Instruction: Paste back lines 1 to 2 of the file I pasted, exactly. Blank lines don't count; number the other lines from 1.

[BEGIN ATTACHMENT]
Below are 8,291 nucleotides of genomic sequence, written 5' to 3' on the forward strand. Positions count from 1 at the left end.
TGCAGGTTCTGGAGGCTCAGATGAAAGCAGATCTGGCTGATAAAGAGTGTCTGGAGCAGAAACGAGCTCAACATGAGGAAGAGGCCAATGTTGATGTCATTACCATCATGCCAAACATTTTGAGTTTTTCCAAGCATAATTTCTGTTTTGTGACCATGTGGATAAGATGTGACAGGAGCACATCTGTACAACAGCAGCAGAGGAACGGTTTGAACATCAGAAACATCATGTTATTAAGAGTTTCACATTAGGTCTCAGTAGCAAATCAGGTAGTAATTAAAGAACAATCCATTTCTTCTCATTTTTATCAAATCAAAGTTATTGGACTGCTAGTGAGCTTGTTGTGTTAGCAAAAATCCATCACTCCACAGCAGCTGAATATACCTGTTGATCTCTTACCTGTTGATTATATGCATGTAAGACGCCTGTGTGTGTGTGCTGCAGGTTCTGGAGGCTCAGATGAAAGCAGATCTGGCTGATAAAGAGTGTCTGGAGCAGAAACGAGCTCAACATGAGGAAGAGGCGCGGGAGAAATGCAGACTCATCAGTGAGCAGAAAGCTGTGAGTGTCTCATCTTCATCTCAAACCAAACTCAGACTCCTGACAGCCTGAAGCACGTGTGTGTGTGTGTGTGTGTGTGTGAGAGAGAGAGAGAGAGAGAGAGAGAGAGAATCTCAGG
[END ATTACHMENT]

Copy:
Below are 8,291 nucleotides of genomic sequence, written 5' to 3' on the forward strand. Positions count from 1 at the left end.
TGCAGGTTCTGGAGGCTCAGATGAAAGCAGATCTGGCTGATAAAGAGTGTCTGGAGCAGAAACGAGCTCAACATGAGGAAGAGGCCAATGTTGATGTCATTACCATCATGCCAAACATTTTGAGTTTTTCCAAGCATAATTTCTGTTTTGTGACCATGTGGATAAGATGTGACAGGAGCACATCTGTACAACAGCAGCAGAGGAACGGTTTGAACATCAGAAACATCATGTTATTAAGAGTTTCACATTAGGTCTCAGTAGCAAATCAGGTAGTAATTAAAGAACAATCCATTTCTTCTCATTTTTATCAAATCAAAGTTATTGGACTGCTAGTGAGCTTGTTGTGTTAGCAAAAATCCATCACTCCACAGCAGCTGAATATACCTGTTGATCTCTTACCTGTTGATTATATGCATGTAAGACGCCTGTGTGTGTGTGCTGCAGGTTCTGGAGGCTCAGATGAAAGCAGATCTGGCTGATAAAGAGTGTCTGGAGCAGAAACGAGCTCAACATGAGGAAGAGGCGCGGGAGAAATGCAGACTCATCAGTGAGCAGAAAGCTGTGAGTGTCTCATCTTCATCTCAAACCAAACTCAGACTCCTGACAGCCTGAAGCACGTGTGTGTGTGTGTGTGTGTGTGTGAGAGAGAGAGAGAGAGAGAGAGAGAGAGAATCTCAGG